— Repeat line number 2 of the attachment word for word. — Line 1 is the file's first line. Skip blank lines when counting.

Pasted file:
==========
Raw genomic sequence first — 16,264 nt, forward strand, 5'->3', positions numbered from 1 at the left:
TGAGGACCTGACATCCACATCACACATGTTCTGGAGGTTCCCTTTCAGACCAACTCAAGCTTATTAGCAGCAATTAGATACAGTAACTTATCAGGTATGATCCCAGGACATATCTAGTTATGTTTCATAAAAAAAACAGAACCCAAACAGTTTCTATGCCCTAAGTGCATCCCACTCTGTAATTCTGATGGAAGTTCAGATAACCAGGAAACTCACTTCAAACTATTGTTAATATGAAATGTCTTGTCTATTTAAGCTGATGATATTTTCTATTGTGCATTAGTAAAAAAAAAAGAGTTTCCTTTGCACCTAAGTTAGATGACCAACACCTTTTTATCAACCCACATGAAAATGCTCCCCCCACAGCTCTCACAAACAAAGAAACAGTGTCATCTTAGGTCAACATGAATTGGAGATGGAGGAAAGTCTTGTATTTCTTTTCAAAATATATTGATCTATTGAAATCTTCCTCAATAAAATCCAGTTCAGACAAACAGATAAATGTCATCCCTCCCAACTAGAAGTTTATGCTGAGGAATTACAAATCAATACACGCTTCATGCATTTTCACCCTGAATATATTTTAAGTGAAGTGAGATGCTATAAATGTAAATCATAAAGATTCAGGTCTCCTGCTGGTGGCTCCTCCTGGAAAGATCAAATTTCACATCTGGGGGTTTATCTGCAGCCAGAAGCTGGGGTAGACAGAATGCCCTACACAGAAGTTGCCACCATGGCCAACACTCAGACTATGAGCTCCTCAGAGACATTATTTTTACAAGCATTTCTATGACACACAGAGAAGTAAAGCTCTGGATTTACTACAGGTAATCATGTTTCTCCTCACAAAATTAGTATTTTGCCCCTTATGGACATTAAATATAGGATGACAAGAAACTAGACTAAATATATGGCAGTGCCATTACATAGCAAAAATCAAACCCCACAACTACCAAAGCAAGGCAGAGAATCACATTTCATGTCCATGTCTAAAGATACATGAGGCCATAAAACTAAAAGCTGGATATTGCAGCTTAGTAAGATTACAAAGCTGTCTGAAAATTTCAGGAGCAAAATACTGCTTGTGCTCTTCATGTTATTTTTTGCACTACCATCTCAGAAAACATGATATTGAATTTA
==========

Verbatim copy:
TGAGGACCTGACATCCACATCACACATGTTCTGGAGGTTCCCTTTCAGACCAACTCAAGCTTATTAGCAGCAATTAGATACAGTAACTTATCAGGTATGATCCCAGGACATATCTAGTTATGTTTCATAAAAAAAACAGAACCCAAACAGTTTCTATGCCCTAAGTGCATCCCACTCTGTAATTCTGATGGAAGTTCAGATAACCAGGAAACTCACTTCAAACTATTGTTAATATGAAATGTCTTGTCTATTTAAGCTGATGATATTTTCTATTGTGCATTAGTAAAAAAAAAAGAGTTTCCTTTGCACCTAAGTTAGATGACCAACACCTTTTTATCAACCCACATGAAAATGCTCCCCCCACAGCTCTCACAAACAAAGAAACAGTGTCATCTTAGGTCAACATGAATTGGAGATGGAGGAAAGTCTTGTATTTCTTTTCAAAATATATTGATCTATTGAAATCTTCCTCAATAAAATCCAGTTCAGACAAACAGATAAATGTCATCCCTCCCAACTAGAAGTTTATGCTGAGGAATTACAAATCAATACACGCTTCATGCATTTTCACCCTGAATATATTTTAAGTGAAGTGAGATGCTATAAATGTAAATCATAAAGATTCAGGTCTCCTGCTGGTGGCTCCTCCTGGAAAGATCAAATTTCACATCTGGGGGTTTATCTGCAGCCAGAAGCTGGGGTAGACAGAATGCCCTACACAGAAGTTGCCACCATGGCCAACACTCAGACTATGAGCTCCTCAGAGACATTATTTTTACAAGCATTTCTATGACACACAGAGAAGTAAAGCTCTGGATTTACTACAGGTAATCATGTTTCTCCTCACAAAATTAGTATTTTGCCCCTTATGGACATTAAATATAGGATGACAAGAAACTAGACTAAATATATGGCAGTGCCATTACATAGCAAAAATCAAACCCCACAACTACCAAAGCAAGGCAGAGAATCACATTTCATGTCCATGTCTAAAGATACATGAGGCCATAAAACTAAAAGCTGGATATTGCAGCTTAGTAAGATTACAAAGCTGTCTGAAAATTTCAGGAGCAAAATACTGCTTGTGCTCTTCATGTTATTTTTTGCACTACCATCTCAGAAAACATGATATTGAATTTA